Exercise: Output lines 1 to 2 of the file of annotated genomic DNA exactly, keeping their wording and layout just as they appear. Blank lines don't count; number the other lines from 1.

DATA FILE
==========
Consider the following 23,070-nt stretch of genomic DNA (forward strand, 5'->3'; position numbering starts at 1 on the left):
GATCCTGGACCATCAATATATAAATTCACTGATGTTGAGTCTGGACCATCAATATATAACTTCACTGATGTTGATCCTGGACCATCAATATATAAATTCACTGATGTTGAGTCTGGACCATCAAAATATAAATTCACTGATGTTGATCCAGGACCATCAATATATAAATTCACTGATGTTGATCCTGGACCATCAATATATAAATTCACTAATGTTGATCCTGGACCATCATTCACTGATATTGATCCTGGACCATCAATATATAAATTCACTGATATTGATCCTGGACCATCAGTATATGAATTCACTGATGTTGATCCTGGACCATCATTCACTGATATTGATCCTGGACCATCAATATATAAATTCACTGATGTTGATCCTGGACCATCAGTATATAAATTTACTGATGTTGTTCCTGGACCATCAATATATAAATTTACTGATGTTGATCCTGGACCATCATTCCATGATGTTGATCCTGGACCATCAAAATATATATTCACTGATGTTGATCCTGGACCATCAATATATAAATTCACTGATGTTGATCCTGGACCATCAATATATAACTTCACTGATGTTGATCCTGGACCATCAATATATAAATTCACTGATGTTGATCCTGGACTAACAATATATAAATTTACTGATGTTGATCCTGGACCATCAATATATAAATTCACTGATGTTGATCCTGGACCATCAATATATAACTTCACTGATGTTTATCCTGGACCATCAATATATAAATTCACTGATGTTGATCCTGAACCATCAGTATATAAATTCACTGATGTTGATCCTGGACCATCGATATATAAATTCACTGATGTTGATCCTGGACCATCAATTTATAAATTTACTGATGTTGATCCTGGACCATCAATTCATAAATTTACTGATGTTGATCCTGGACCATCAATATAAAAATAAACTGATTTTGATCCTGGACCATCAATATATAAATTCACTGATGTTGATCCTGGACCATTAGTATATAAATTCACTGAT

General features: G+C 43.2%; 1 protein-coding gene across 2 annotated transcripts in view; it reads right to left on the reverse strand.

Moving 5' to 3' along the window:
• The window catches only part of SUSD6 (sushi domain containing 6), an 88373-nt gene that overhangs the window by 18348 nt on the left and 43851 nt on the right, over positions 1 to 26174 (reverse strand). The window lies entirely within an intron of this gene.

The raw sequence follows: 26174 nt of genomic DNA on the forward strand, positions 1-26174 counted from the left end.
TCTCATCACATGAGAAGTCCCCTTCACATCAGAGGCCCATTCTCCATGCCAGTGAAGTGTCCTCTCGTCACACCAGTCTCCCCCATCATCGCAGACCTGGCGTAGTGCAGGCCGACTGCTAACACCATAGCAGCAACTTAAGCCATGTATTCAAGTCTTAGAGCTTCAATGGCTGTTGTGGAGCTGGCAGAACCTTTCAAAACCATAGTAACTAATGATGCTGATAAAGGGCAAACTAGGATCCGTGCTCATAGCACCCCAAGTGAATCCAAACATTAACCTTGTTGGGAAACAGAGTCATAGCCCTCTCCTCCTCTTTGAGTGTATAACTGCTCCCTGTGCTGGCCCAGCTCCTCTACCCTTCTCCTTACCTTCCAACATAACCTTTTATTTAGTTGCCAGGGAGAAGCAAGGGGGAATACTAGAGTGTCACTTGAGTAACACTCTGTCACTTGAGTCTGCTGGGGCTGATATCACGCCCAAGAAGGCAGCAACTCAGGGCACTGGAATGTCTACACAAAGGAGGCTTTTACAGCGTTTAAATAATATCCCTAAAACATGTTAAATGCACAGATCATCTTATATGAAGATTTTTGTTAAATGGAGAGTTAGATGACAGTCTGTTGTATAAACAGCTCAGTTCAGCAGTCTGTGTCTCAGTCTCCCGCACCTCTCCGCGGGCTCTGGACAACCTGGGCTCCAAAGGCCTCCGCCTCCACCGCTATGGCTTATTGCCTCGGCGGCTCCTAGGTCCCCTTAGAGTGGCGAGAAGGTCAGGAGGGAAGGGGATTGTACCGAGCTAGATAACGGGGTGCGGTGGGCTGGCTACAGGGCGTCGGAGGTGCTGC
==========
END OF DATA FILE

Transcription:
Consider the following 23,070-nt stretch of genomic DNA (forward strand, 5'->3'; position numbering starts at 1 on the left):
GATCCTGGACCATCAATATATAAATTCACTGATGTTGAGTCTGGACCATCAATATATAACTTCACTGATGTTGATCCTGGACCATCAATATATAAATTCACTGATGTTGAGTCTGGACCATCAAAATATAAATTCACTGATGTTGATCCAGGACCATCAATATATAAATTCACTGATGTTGATCCTGGACCATCAATATATAAATTCACTAATGTTGATCCTGGACCATCATTCACTGATATTGATCCTGGACCATCAATATATAAATTCACTGATATTGATCCTGGACCATCAGTATATGAATTCACTGATGTTGATCCTGGACCATCATTCACTGATATTGATCCTGGACCATCAATATATAAATTCACTGATGTTGATCCTGGACCATCAGTATATAAATTTACTGATGTTGTTCCTGGACCATCAATATATAAATTTACTGATGTTGATCCTGGACCATCATTCCATGATGTTGATCCTGGACCATCAAAATATATATTCACTGATGTTGATCCTGGACCATCAATATATAAATTCACTGATGTTGATCCTGGACCATCAATATATAACTTCACTGATGTTGATCCTGGACCATCAATATATAAATTCACTGATGTTGATCCTGGACTAACAATATATAAATTTACTGATGTTGATCCTGGACCATCAATATATAAATTCACTGATGTTGATCCTGGACCATCAATATATAACTTCACTGATGTTTATCCTGGACCATCAATATATAAATTCACTGATGTTGATCCTGAACCATCAGTATATAAATTCACTGATGTTGATCCTGGACCATCGATATATAAATTCACTGATGTTGATCCTGGACCATCAATTTATAAATTTACTGATGTTGATCCTGGACCATCAATTCATAAATTTACTGATGTTGATCCTGGACCATCAATATAAAAATAAACTGATTTTGATCCTGGACCATCAATATATAAATTCACTGATGTTGATCCTGGACCATTAGTATATAAATTCACTGAT